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dc.contributor.author Farrell, Todd
dc.contributor.author Weir, Richard F.
dc.date.accessioned 2010-07-28T17:35:04Z
dc.date.available 2010-07-28T17:35:04Z
dc.date.issued 2008
dc.identifier.citation Proceedings of the MEC’08 conference, UNB; 2008. en_US
dc.identifier.uri http://hdl.handle.net/10161/2773
dc.description.abstract Many upper-limb, multifunctional prosthesis controllers analyze fixed segments of EMG data collected from the residual musculature in an attempt to discern the intended movement of the user. However, many researchers have designed controllers with little or no regard for the delay the controller will introduce when operated in real-time. If the delay is too large the prosthesis will feel sluggish and performance will suffer. Several attributes of the classifier affect the delay it will create. State-based pattern recognition classifiers typically collect EMG data in ‘analysis windows’ whose length will be defined as Ta. Class decisions based upon these collected data cannot be generated instantaneously because time is required to both record and then process the EMG. The processing time ( ) is the time from the completion of data collection until a class decision is made. The length of the window being analyzed (Ta), the microprocessor used to perform the calculations, as well as the number of channels and the number and type of features being extracted will determine . Thus must be determined empirically for each classifier. Both overlapped and disjoint analysis windows have been employed in experimental prosthesis controllers. Windows can be overlapped if the analysis windows are incremented by some amount of time (Tnew) that is greater than the processing time ( ). Overlapping the windows increases the density of class decisions which will allow majority voting. Majority voting is a post-processing strategy that has been shown to increase classifier accuracy [1-2] by analyzing the current class decision along with the n-1 previous class decisions and selecting the class that occurs most frequently in those n decisions as the controller output. The authors recently completed a study which found that 100 ms was the maximum amount of time that could be used to collect and analyze EMG signals (to maximize the classification accuracy) without substantially degrading the performance of the prosthesis [3]. This finding implies that the values of Ta, Tnew, n and should be set to ensure that the amount of time from the user’s intended change in class until the change in the output of the controller (i.e., the controller delay or ‘D’) is less than 100 ms. The goal of this work is to quantitatively define how each parameter (Ta, Tnew, n and ) affects the maximum delay as well as the range of delays introduced by the controller. Four controller configurations were examined including those that use overlapped or disjoint windows as well as those that did or did not use majority voting. Note: the data are collected with a sampling period of Ts and a frequency of 1/Ts Hz. en_US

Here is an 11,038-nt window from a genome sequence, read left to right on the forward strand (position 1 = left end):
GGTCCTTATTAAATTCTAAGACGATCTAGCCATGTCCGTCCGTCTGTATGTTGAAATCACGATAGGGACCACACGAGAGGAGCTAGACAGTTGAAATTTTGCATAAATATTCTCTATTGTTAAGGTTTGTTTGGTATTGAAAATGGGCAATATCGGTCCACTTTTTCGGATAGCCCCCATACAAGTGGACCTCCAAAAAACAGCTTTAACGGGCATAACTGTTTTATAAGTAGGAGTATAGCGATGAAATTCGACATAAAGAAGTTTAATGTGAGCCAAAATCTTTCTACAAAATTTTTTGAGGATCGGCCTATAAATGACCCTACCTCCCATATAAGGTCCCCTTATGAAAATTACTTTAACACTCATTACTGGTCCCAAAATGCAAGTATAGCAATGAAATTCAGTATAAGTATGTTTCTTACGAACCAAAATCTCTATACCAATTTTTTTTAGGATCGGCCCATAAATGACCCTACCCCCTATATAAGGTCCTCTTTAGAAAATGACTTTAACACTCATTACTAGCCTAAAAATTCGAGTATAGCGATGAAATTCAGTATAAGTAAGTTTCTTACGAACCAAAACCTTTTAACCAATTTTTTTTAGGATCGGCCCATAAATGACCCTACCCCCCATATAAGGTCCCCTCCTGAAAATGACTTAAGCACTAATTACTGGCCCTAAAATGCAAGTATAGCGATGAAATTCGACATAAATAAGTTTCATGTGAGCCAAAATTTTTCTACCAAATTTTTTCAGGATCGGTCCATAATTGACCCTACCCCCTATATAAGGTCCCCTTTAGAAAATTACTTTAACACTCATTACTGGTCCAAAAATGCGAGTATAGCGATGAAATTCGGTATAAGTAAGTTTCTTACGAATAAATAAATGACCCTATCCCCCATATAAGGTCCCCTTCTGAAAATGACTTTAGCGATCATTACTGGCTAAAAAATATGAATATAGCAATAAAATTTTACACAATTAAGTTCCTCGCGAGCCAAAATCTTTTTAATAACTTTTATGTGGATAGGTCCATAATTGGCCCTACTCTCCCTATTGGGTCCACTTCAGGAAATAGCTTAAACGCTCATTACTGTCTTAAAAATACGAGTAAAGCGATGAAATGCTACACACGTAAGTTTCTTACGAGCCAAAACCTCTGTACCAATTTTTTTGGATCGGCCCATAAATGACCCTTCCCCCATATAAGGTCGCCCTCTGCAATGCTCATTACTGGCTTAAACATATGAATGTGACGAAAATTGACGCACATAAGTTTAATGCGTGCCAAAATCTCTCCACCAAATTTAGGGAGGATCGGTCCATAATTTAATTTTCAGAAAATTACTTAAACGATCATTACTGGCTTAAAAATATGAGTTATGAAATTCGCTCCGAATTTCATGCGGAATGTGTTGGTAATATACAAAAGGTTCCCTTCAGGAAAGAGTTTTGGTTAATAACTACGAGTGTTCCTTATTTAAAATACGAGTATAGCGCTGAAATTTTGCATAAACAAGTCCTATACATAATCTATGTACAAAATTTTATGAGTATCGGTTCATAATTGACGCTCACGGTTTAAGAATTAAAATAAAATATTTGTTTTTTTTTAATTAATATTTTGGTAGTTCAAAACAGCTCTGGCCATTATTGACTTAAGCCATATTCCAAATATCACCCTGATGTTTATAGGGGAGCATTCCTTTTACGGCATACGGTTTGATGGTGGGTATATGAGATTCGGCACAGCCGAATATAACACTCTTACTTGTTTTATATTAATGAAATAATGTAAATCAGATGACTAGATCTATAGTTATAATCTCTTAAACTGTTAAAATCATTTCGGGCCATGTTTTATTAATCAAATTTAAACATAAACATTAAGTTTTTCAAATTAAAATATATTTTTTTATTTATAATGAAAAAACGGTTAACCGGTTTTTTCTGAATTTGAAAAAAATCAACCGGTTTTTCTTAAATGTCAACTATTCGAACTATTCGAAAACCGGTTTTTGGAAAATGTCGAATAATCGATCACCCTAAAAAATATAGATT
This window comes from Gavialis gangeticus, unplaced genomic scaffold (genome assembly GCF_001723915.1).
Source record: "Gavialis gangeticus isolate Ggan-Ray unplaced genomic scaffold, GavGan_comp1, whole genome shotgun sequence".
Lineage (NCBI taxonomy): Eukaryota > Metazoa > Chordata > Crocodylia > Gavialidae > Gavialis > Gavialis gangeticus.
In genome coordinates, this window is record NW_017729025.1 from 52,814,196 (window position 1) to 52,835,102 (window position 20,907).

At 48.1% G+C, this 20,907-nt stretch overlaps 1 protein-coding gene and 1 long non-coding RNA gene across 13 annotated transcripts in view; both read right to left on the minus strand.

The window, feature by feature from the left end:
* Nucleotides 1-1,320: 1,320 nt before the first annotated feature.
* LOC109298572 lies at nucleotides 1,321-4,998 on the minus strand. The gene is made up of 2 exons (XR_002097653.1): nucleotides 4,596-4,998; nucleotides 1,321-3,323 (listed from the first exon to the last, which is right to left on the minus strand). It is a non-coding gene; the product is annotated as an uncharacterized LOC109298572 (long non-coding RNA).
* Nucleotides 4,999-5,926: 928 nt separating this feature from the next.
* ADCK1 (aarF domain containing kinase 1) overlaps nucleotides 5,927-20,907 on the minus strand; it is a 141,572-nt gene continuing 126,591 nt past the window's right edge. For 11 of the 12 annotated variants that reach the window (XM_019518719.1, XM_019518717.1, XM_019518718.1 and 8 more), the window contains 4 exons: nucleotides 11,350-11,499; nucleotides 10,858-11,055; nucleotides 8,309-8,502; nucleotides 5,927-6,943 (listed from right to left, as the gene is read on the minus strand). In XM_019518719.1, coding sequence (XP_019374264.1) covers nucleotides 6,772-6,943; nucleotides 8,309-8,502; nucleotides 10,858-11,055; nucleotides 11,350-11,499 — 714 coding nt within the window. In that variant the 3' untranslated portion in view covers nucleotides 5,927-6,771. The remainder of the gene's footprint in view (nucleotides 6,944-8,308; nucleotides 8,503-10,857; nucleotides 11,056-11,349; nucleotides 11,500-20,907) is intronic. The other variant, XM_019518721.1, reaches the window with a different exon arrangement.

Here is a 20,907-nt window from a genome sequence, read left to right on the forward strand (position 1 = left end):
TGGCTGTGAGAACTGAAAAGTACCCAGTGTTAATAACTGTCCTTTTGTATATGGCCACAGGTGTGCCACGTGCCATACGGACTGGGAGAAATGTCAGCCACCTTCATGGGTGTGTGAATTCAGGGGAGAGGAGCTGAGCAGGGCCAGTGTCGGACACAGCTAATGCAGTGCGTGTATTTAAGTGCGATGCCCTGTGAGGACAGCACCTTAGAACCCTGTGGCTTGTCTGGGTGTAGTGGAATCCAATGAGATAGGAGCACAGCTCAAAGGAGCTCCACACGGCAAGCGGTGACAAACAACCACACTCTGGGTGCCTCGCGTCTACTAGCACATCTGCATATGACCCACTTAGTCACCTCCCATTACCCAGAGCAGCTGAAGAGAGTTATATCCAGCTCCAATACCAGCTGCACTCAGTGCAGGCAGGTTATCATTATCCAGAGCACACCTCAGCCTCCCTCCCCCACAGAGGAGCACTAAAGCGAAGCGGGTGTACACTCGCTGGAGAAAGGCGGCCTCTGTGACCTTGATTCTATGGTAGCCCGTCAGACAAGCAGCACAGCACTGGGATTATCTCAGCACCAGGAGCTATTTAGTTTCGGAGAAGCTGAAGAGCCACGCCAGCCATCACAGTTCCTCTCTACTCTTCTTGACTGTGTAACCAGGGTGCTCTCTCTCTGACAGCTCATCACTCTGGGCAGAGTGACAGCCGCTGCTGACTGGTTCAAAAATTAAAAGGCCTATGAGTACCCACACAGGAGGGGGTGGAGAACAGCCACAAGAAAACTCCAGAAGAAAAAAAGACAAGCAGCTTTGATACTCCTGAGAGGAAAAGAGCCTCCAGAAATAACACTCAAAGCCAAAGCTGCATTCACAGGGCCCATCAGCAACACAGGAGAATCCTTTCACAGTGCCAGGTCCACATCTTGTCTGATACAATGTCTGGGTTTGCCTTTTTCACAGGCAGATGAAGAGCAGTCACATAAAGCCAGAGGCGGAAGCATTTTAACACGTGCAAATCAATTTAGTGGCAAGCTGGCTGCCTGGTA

dc.language.iso en_US en_US
dc.publisher Myoelectric Symposium en_US
dc.subject Controller Delay en_US
dc.subject Multi-functional Prostheses en_US
dc.title ANALYSIS WINDOW INDUCED CONTROLLER DELAY FOR MULTIFUNCTIONAL PROSTHESES en_US
dc.type Article en_US

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